Hypertrophic Cardiomyopathy

November 23, 2014

Injuries in sports are going to happen. There is nothing we can do to change them. We can simply work to prevent as many of them as we can while reducing the life-long effects of injury when they do occur. Unfortunately some injuries are catastrophic and may even lead to death. Additionally, catastrophic injuries can be the result of a missed symptom of a general medical condition. In this paper, the author will attempt to enlighten readers to a series of conditions known most frequently as sudden cardiac death. A specific emphasis will be placed on hypertrophic cardiomyopathy (HCM) however sudden cardiac death and the controversy that surrounds the entire climate of testing and participation shall be examined.

To read the full paper, please click SuddenCardiacDeath.

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Over the course of the last 9 months, I have spent significant time researching two topics: Cheerleading injuries and the Functional Movement Screen (FMS). This has culminated in my Capstone Project with the above title. Today I’m pleased to share with you my project. I would certainly be remiss if I did not thank the cheerleaders at Waterloo High School and their coach Amber Hensiek, my mentors Ashley Rockey and Dr. Carlen Mulholland, and the program director at the University of South Florida Dr. Rebecca Lopez. Without all of their help, this project would not have been possible. Please feel free to leave any comments or questions you may have and I’ll try to answer them to the best of my ability!

 

Injury prevention is a mainstay in the athletic training profession and something that we attempt to achieve on a daily basis. Identifying exactly why and how the injury rates can be improved must be a priority. National injury surveillance programs have been developed that help researchers to track these injury rates if that sport is included in the particular interests of the study.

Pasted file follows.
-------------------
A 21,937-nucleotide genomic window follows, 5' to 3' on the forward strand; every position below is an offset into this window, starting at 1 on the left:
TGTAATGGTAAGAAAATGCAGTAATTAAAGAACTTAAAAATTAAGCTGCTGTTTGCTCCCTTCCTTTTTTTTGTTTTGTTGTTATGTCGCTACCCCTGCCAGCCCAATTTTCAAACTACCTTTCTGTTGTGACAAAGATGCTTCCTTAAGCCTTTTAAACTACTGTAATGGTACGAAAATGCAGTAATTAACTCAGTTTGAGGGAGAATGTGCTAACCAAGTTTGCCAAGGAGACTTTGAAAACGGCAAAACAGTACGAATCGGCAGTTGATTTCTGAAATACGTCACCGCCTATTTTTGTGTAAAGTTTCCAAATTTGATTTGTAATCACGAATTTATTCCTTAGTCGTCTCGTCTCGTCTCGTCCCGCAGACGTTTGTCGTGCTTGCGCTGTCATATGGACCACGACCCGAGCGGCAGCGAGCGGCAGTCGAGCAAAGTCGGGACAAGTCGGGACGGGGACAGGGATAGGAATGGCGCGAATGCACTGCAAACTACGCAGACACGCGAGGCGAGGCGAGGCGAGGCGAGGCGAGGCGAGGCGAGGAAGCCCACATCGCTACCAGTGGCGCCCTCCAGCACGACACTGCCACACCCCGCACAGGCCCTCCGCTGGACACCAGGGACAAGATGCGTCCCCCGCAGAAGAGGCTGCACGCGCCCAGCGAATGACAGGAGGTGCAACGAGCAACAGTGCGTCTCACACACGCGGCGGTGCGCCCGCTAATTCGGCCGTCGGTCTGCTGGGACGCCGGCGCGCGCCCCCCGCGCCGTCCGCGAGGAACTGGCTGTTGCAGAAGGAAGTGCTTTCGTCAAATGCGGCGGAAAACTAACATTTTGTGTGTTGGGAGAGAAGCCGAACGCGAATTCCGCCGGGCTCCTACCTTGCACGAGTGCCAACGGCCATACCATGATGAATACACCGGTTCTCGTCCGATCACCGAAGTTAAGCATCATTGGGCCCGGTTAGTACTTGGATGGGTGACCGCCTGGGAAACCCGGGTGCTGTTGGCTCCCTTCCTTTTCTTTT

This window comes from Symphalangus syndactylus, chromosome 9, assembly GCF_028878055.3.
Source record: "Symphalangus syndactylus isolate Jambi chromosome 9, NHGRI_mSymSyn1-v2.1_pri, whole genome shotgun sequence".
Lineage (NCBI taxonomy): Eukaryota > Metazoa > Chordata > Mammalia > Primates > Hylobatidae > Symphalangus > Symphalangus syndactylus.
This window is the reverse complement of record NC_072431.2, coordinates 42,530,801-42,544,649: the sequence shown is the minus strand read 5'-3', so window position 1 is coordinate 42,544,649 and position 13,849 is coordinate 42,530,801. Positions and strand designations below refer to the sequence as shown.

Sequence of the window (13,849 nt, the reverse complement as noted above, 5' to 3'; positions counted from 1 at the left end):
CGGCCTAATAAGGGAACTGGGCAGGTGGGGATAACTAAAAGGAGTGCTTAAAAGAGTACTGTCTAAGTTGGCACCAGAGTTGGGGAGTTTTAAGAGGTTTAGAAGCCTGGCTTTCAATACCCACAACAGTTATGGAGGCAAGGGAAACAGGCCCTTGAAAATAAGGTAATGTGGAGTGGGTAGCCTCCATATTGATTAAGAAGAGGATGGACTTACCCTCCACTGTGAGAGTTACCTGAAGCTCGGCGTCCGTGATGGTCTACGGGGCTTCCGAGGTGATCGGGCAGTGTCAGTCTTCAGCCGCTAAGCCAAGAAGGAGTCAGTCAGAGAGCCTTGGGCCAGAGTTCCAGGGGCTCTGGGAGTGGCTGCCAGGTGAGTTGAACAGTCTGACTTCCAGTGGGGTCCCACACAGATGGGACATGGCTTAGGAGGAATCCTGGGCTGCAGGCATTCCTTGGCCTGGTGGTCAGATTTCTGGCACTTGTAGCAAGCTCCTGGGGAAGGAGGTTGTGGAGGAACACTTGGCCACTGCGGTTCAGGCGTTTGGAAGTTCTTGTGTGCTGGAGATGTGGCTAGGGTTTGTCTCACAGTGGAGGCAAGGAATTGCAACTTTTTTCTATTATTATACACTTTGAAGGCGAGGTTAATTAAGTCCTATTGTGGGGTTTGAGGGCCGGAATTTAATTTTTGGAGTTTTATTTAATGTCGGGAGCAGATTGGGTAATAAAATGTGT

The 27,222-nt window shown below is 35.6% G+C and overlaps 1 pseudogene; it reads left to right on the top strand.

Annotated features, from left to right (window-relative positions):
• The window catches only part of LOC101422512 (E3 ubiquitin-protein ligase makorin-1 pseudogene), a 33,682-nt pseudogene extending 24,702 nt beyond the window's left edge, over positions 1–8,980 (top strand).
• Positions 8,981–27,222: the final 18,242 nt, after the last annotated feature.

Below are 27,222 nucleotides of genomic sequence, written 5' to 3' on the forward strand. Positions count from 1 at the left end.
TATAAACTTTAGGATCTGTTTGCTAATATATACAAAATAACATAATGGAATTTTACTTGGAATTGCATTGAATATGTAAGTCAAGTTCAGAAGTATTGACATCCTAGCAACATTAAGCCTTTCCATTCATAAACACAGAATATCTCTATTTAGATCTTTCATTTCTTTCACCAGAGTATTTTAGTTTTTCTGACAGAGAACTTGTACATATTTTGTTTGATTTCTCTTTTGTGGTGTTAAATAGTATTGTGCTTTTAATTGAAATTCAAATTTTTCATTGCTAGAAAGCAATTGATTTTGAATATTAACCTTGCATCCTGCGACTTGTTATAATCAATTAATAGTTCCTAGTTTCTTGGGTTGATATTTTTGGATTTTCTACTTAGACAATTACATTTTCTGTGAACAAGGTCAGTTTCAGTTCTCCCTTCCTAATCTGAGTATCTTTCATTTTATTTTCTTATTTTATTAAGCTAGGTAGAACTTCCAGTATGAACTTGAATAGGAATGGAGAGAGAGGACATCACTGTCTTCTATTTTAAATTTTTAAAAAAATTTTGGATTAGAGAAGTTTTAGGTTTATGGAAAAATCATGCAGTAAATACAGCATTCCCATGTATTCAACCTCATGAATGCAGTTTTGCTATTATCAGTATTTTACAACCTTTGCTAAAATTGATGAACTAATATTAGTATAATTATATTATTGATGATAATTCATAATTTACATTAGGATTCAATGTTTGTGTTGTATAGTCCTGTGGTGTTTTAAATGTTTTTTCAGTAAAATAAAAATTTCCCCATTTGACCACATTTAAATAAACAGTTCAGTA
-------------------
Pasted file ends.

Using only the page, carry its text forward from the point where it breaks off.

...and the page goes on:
Cheerleading has long fought to be recognized as a sport, which caused it to be excluded from national sports injury surveillance programs for many years. Additionally, rules and regulations have long lagged behind the sport itself in terms of safety. There are national associations such as the National Cheer Safety Foundation and the National Cheer Association who have attempted to improve the safety of the sport, but much work remains. Cheerleading is no longer the cheerleading mothers and grandmothers grew up with girls on the sideline leading the cheers of victory. Instead, the sport has become a competitive activity with similarities to gymnastics combined with team spirit1. Many cheerleaders were at one time gymnasts and these girls have brought those skills and experiences to the cheerleading competition mat. Competitive cheer and gymnastics share many risks and rewards. One of these risks is the increased opportunity for serious injury. Absent serious injury, cheerleading also causes numerous less severe injuries such as sprains and strains on a regular basis. It has been noted that while cheerleaders do not suffer injuries at the same rate as other athletes, the percentage of catastrophic injury is much higher than other female sports at the high school level1,2.

If you want to read the whole thing, you can download the paper FinalDraftCapstone.

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And athletic training sends me on another adventure. This time Tampa, FL for a week of learning. I believe that makes 8 states I’ve been to involved in athletic training. This week I spent my days sitting in class with 9 classmates through the University of South Florida’s Masters in Medical Sciences program. We had some very impressive names come talk to us and I definitely believe it has been a very valuable week for me! I will write several blogs that will discuss the various topics and activities during the week.